Thursday, May 26, 2005

Nature and Love

I have this theory about why we like nature so much. The theory goes like this: when we look at a redwood, we don’t say, “Damn, you should be an oak.” We don’t say, “You’re okay, but I’d like you a lot more if you were about ten pounds lighter.” We don’t wonder, ‘What is that redwood thinking about me? Am I living up to my image around it?’ We don’t worry that the redwood might not like us. So we don’t have to jerk ourselves around to try to figure out how to fit ourselves into some sort of mold that we imagine the redwood would like more.

So, life becomes a lot simpler around the redwood. We don’t want it to be any different, and we don’t get into the mode of thinking it wants us to be any different. So here we are at love, paying attention without demands and thoughts, either demands and thoughts about how the redwood should be better, or demands and thoughts about how we should be better for the redwood’s approval and appreciation.
This is slavery, isn’t it, this energy we put into trying to get others to like or admire or respect or approve or appreciate us. Wow. And out in nature, the sky is just the sky, the rose is just a rose is just a rose, the ocean is the ocean, the thunderstorm is just a thunderstorm. Rain is rain, sun is sun, the moon is the moon. Every time we are in nature and aren’t bitching and moaning that it should be warmer or cooler or something-er, we have a great opportunity to just sink into appreciation of the tree and the forest and the water droplet and the creek and the soil and the plants in the soil.

Another plus to being in nature is that we are closer, I believe, to our real selves, because we aren’t cramped up inside a box. We have a ceiling five miles high, not a couple of feet above our heads. If the weather is good, we can look out for miles, instead of just a few feet. We can move, walk, run, skip, run. We like to move. Humans were designed to move. Many a poor fool burns off this heritage in a gym, busy trying to “get fit,” which has a lot to do with “looking good,” which has a lot to do with sucking up for outside approval. In nature, if you want to build muscles, create a garden, build a rock wall, scythe some weeds, plant a bunch of trees, prune the trees you planted, build some housing for yourself or the needy, raise some food for yourself or the needy. There is plenty to do to get “in shape.” Do it outdoors, I say, sow your energy in the fresh air, around plants and sky and birds and people you like.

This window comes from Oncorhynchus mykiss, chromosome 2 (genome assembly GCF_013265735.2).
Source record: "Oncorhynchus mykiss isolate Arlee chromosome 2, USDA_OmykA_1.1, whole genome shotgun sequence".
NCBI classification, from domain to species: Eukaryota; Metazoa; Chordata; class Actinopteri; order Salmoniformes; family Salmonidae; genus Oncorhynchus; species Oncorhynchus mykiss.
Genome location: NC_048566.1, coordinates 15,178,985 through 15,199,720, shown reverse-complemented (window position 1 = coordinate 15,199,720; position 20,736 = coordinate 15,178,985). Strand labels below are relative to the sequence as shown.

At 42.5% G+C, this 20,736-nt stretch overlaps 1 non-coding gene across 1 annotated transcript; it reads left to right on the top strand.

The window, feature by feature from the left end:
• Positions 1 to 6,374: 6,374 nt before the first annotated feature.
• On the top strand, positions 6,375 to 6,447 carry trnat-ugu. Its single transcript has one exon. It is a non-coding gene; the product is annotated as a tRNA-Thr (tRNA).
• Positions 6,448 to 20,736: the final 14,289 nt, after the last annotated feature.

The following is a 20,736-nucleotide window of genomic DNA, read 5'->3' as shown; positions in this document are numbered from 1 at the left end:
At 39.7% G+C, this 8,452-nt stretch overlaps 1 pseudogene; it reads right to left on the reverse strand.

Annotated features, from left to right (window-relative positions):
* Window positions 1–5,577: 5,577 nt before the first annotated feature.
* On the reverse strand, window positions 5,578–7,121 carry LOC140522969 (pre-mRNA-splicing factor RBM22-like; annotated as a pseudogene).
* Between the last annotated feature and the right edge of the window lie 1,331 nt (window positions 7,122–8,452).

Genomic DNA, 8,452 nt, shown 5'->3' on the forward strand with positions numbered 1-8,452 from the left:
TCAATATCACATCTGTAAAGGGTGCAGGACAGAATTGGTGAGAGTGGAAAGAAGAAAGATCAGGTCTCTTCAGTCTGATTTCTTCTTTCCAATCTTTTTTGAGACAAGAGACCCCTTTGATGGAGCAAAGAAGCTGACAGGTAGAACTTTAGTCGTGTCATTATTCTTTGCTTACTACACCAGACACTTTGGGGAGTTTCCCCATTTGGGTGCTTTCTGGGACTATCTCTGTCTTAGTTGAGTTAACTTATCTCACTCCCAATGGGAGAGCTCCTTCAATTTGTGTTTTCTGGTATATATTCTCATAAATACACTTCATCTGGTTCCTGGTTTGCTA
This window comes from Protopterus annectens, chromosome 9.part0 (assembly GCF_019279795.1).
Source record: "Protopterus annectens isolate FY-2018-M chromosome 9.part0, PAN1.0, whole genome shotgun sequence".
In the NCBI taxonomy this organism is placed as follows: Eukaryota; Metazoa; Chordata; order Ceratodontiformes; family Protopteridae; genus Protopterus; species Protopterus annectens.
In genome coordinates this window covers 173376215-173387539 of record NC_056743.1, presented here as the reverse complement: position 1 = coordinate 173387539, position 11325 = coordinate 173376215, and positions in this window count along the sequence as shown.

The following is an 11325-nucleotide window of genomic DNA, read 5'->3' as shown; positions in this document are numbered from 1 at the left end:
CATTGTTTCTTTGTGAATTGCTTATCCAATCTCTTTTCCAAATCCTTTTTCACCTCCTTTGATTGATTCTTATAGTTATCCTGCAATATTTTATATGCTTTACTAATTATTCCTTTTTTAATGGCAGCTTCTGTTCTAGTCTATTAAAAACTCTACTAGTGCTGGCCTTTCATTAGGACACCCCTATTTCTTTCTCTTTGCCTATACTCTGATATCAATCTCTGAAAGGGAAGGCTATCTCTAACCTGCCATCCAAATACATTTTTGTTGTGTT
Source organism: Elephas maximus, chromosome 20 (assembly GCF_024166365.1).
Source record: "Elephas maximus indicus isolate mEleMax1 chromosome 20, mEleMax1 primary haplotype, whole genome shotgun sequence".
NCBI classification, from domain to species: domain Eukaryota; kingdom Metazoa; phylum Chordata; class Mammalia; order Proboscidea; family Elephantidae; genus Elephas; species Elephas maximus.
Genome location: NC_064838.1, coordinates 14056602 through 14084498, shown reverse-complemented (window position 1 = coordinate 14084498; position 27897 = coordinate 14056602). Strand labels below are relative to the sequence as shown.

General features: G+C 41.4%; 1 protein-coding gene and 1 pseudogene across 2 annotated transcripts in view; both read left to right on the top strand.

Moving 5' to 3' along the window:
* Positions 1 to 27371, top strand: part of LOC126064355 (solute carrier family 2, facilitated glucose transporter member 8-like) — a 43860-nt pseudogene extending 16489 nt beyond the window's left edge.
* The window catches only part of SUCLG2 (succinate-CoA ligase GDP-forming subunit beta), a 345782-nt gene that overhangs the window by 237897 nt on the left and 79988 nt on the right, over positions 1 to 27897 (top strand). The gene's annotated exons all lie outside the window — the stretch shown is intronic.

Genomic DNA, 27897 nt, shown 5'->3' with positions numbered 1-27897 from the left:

Don’t like anyone?

Look at them as if they are a redwood or a rose or a creek.

Can’t do that?

Oh, well. We all have those grumpy days when we think so and so should be more this or less that. Remember the redwood tree. It’s just fine the way it is. If that doesn’t work for you, go take a walk outdoors, or do the Work of Byron Katie, or best of all, do the work outdoors, with chances to roll around and sniff the earth and lap in the sky, feel your feet connecting to grass or sand or soil. This is good for you, good for the soul. I think so, anyway. You go on outside and find out for yourselves.


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